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EIU Online Psychology

Psychology Capstone Experience

A capstone is the top and last stone to be placed on a structure (like an arch).  Capstone requirements are meant to be completed during a student’s senior year (after completing 90 hours and PSY 3805), and are designed to provide a culminating educational experience for the psychology major. In combination, completion of the capstone requirements can serve the student in a number of ways. They may allow students to (1) apply many aspects of the major, (2) integrate coursework, knowledge, skills, and experiential learning, (3) synthesize psychological theory and experimental research on a particular topic, (4) obtain in-depth understanding of one aspect of the field of psychology and a chance to explore extensive research on that topic, OR (5) display a mastery of learning and the ability to apply it to new, unusual, and integrated project requirements.

As a requirement for graduation with a psychology major, all students must complete and document the following four requirements.  

Capstone Requirements

  1. Presentation. Students will demonstrate the ability to communicate information about psychology effectively in an oral format (e.g., conference presentation, debate, lecture) and for various purposes (e.g., informing, defending, explaining, persuading, arguing, teaching).
    This requirement may be met by any of the following:
    • In-class presentation.
    • Oral Presentation at either an undergraduate or professional research conference.
    • Poster Presentation as a first author at either an undergraduate or professional research conference.
    • Presentation of directed research results at a special Psychology Department Research Forum (NOTE: Although this may be held in conjunction with the Research Methods forum, it is not meant to include presentation of research methods class studies.  This requirement must be met after the student has completed PSY3805)
  2. Engagement with Original Primary literature. Students will demonstrate the ability to engage with original primary literature in psychology. In doing so, students can demonstrate reasonable skepticism and intellectual curiosity by asking questions about causes of behavior; seek and evaluate scientific evidence for psychological claims; tolerate ambiguity and realize that psychological explanations are often complex and tentative; and/or recognize and respect human diversity and understand that psychological explanations may vary across populations and contexts (APA, 2007).
    This requirement may be met by any of the following:
    • Completion of a course with substantial reading and discussion of original published psychology research.
    • Completion of a paper for a course which requires substantial citation of original published psychology research.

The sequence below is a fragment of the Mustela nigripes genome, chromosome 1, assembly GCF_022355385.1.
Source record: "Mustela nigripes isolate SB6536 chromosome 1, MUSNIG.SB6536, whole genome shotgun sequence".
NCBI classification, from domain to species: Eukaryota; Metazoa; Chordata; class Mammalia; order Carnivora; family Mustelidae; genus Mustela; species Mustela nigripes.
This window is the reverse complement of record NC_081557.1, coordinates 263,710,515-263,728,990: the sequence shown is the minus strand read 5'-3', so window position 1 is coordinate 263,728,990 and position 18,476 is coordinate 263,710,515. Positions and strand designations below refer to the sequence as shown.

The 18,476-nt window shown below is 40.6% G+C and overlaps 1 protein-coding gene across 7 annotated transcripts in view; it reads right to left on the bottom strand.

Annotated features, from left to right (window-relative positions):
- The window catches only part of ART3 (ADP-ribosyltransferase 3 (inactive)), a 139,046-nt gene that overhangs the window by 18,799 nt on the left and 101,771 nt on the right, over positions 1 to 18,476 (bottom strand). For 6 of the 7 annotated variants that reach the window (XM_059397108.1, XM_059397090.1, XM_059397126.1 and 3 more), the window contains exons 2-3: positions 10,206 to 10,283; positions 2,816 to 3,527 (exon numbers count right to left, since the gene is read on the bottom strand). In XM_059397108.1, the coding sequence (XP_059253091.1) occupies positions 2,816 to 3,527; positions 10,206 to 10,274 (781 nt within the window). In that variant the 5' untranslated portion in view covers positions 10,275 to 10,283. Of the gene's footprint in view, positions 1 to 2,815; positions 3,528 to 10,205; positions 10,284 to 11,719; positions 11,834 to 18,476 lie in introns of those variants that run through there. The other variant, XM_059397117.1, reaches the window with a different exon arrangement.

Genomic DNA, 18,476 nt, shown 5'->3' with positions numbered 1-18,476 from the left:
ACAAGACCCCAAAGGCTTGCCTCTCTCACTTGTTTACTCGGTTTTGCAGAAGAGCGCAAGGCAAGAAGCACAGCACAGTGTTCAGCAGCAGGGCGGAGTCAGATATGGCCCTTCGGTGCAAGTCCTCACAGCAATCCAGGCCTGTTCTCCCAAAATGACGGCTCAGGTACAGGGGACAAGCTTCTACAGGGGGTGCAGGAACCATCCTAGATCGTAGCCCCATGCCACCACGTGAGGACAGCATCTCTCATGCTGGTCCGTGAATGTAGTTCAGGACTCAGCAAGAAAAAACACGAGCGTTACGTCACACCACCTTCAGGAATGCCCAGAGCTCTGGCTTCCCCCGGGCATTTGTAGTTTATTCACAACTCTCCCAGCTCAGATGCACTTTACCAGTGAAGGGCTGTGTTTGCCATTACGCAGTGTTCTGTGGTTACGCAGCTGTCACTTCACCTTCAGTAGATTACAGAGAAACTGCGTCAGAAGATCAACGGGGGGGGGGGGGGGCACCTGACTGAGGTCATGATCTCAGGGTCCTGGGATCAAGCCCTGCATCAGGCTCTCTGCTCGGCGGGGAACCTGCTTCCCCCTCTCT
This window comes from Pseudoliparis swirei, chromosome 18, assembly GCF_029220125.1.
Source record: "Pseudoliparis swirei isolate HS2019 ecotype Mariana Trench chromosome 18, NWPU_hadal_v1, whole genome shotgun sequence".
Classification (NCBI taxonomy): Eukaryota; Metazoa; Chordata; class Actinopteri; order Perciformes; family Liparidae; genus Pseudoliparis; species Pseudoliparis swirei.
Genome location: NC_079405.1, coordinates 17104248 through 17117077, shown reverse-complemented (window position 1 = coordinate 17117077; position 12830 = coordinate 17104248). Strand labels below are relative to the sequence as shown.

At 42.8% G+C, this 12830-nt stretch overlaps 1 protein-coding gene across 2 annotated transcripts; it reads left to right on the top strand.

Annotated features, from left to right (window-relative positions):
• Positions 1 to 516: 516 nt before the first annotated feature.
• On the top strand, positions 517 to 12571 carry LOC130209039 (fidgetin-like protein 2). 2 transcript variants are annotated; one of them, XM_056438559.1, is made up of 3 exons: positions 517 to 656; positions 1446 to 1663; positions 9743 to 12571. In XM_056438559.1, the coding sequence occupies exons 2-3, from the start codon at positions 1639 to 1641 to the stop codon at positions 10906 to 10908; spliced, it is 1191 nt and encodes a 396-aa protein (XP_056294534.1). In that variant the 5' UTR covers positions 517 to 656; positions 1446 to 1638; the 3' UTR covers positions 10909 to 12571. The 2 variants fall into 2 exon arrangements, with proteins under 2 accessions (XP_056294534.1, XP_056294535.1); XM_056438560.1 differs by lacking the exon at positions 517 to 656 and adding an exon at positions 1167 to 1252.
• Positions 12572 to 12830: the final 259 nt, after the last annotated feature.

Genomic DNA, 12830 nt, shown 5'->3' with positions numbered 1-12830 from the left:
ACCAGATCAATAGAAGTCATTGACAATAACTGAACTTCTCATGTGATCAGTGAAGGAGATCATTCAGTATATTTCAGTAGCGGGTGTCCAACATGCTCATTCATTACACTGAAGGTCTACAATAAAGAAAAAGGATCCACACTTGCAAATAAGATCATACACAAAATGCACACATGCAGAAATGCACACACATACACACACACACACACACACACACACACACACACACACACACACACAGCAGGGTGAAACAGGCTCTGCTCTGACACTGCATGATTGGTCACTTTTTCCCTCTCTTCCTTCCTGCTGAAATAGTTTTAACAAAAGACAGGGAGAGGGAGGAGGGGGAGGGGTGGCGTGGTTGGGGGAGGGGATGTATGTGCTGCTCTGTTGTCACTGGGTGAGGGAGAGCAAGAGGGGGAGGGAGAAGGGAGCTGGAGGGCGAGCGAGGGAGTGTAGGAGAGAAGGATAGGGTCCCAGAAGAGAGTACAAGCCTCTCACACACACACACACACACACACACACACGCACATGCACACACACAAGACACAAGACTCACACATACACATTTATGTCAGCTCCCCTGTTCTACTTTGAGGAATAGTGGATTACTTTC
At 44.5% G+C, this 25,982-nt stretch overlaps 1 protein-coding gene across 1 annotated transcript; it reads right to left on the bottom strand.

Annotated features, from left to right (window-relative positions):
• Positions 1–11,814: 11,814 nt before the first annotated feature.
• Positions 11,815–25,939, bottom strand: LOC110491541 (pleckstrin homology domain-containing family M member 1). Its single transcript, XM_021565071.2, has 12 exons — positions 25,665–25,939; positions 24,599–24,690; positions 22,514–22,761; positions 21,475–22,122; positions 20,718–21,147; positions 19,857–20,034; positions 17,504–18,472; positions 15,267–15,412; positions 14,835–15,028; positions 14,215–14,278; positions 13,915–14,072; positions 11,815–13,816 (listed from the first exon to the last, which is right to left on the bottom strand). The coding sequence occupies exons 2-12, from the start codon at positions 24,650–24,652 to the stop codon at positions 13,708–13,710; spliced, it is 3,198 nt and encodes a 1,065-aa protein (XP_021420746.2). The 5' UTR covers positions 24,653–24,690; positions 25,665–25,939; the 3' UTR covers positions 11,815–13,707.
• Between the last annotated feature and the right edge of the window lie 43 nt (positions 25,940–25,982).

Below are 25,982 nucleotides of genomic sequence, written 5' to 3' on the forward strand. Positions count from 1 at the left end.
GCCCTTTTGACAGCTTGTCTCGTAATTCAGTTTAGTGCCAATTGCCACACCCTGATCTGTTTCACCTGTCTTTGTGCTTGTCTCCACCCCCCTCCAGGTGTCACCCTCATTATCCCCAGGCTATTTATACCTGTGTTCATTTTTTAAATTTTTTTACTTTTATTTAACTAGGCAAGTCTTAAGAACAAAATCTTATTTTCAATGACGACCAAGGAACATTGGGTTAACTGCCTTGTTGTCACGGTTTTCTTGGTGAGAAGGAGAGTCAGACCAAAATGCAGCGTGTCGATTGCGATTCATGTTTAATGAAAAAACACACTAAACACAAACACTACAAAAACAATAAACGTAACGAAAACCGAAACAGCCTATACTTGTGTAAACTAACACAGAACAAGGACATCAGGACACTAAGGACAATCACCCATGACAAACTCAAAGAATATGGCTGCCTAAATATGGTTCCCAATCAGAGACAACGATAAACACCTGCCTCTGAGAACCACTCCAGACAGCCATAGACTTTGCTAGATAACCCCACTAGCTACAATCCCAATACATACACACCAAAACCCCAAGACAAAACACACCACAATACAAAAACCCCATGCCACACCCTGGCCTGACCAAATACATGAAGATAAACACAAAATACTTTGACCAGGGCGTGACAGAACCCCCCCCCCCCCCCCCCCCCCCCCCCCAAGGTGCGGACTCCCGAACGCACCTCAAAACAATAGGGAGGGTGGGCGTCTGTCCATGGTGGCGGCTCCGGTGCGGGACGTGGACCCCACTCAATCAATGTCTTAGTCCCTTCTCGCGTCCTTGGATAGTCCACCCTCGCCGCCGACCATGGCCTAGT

• Completion of independent study, thesis, or directed research requiring reading and use of original published psychology research.
  3. Writing in Psychology. Students will demonstrate the ability to write effectively about psychology.
    This requirement may be met by any of the following:
    • Completion of an honors thesis or directed research requiring the write-up of original conceptual or empirical psychology research or an integrative theoretical paper, whereby the student may engage original primary literature and demonstrate critical and integrative thinking.
    • The write-up of original conceptual or empirical psychology research or an integrative theoretical paper, whereby the student may engage original primary literature and demonstrate critical and integrative thinking.
    • Submission of an article to a professional psychology journal as first author.
  4. Critical and Integrative Thinking. Students will demonstrate critical and integrative thinking pertaining to psychology (e.g., use the scientific approach to solve problems related to affect, behavior, and mental processes).
    This requirement may be met by any of the following:
    • According to APA: “A capstone experience can be an extended project that requires the application of critical thinking skills to a wide range of issues. If well designed, capstone experiences can provide meaningful measures of critical thinking, but the instructor needs to have clear critical thinking objectives in mind when planning the capstone experience because it is not likely to assess critical thinking without deliberate planning.”

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Contact Information

Eastern Illinois University
600 Lincoln Avenue
Charleston, IL 61920

(217) 581-2127
Fax: (217) 581-6764
onlinepsych@eiu.edu


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